Aboriginal people may have a deep connection to the land that is core to spiritual, cultural, and religious well-being.
Native Title rights and interests relate to land and waters that are held by Aboriginal and Torres Strait Islander peoples under their traditional laws and customs, and recognised by common law. Native Title may exist in cases where this connection has
remained substantially uninterrupted since British colonisation. Particular rights and interests may include the right to live and camp in the area, conduct ceremonies, hunt and fish, build shelter, and visit places of cultural importance.
The Federal and High Courts, in conjunction with state governments and Native Title Representative Bodies (that represent Aboriginal claimants) determine whether Native Title does or does not exist in given areas and whether a claim to land has been accepted.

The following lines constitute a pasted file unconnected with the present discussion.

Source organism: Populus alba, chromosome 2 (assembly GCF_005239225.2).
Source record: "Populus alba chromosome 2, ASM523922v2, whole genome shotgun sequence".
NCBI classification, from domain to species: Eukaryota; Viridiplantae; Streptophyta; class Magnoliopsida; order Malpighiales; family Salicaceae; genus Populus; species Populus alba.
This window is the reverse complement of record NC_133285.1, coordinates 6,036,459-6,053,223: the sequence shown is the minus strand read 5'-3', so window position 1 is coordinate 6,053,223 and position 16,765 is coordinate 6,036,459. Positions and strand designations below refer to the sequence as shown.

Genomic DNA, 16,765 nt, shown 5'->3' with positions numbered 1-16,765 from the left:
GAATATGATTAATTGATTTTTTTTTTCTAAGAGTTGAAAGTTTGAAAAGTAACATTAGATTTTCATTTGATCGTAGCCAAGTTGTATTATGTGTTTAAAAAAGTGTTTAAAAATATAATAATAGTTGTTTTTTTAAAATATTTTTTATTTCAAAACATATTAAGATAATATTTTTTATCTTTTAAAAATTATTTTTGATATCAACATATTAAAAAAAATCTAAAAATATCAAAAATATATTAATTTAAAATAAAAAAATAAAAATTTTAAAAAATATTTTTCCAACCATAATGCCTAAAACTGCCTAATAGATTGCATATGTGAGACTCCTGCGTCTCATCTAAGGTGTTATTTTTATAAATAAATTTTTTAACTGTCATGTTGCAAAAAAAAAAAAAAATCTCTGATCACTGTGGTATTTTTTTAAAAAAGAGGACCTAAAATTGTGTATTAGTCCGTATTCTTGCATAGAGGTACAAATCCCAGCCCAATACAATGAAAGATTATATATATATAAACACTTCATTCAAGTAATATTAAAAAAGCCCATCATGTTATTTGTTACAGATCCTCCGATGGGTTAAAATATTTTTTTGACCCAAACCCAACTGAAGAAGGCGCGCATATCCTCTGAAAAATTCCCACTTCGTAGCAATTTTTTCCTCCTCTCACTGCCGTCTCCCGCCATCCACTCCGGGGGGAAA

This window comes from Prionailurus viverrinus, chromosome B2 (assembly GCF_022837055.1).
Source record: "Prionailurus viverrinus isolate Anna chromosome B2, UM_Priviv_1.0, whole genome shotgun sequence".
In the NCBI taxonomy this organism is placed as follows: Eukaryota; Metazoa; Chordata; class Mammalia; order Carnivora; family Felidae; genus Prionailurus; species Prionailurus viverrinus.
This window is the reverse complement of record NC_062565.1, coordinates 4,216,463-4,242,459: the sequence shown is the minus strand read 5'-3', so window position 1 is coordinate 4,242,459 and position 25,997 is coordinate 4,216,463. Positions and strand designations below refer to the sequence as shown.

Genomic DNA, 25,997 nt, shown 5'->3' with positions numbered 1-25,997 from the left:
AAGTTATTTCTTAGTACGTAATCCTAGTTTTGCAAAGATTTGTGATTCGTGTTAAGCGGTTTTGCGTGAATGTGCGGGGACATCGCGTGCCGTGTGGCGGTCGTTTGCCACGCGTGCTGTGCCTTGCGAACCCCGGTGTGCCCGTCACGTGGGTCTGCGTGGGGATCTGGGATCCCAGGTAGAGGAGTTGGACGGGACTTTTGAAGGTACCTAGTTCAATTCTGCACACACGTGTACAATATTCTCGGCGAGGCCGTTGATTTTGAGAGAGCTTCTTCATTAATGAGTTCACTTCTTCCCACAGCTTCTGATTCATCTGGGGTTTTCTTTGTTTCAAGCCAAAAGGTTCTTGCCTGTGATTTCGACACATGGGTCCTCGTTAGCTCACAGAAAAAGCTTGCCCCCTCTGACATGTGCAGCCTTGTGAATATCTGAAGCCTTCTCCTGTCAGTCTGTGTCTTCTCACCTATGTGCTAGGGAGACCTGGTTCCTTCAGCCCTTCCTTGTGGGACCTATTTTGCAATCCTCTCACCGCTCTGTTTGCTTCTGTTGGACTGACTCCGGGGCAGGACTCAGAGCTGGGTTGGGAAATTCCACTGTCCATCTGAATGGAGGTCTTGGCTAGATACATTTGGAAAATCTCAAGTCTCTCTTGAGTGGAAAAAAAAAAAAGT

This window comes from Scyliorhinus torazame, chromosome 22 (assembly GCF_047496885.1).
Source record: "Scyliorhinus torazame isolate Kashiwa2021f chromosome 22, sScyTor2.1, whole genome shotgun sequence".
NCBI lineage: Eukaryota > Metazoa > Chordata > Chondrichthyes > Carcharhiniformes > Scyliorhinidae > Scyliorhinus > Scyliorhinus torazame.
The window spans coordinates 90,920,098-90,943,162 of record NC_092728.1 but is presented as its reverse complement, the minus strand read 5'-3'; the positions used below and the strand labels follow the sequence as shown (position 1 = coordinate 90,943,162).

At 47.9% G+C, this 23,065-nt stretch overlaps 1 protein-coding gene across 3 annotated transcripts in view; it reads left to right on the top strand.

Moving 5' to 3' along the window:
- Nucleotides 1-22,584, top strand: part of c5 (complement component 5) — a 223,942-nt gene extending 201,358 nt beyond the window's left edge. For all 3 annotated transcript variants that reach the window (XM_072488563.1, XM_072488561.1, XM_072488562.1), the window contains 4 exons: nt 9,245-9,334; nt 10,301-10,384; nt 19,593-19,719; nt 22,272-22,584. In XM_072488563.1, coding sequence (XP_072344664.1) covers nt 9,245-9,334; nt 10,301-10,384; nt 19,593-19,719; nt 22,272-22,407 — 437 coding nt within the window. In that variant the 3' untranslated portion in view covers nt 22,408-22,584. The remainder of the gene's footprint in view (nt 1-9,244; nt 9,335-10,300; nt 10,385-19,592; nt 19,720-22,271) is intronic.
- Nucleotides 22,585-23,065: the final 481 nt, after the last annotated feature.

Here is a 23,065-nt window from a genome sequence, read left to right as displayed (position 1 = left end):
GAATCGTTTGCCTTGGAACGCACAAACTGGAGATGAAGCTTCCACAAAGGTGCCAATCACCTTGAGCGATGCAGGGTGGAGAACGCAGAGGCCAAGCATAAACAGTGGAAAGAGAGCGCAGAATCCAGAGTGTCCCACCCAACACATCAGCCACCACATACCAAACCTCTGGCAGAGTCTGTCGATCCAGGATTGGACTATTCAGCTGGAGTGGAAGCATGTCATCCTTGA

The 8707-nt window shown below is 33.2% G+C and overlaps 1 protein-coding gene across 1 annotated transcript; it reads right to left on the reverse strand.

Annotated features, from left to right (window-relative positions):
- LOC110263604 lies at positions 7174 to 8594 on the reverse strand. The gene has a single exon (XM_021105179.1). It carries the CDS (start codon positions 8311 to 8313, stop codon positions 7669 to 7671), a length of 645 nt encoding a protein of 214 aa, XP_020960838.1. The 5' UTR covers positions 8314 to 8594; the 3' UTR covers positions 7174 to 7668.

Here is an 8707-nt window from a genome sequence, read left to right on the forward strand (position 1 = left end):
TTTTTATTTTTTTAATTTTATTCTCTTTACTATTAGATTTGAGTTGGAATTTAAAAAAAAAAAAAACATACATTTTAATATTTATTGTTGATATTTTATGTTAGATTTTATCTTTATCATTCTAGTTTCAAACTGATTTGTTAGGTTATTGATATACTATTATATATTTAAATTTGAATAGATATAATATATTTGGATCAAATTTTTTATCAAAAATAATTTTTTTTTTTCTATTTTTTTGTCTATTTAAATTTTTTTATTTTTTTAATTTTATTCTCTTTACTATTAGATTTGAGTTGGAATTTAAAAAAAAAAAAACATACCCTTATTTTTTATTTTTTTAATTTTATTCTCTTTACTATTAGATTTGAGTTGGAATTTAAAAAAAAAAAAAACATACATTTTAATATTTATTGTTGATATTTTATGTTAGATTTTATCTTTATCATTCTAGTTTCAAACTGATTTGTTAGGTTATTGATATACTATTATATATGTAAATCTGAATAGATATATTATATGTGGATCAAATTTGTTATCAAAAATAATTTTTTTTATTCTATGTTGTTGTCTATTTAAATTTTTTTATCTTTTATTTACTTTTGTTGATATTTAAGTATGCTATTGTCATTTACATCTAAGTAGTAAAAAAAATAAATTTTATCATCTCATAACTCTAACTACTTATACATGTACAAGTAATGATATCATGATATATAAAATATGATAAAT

Applicants in this category are:
- the State of Western Australia through the Department of Premier and Cabinet Land and Native Title Unit (LANTU) and the State Solicitor’s Office;
- Aboriginal organisations representing a native title claim registered with the National Native Title Tribunal (NNTT) — (usually Representative Bodies under the Native Title Act 1994); and
- individuals representing a registered native title claim.
The department manages access to records for Native Title applicants under the Native Title Access Policy. This policy also manages access to records held by the department that, under the Aboriginal Heritage Act 1972, documents information on Aboriginal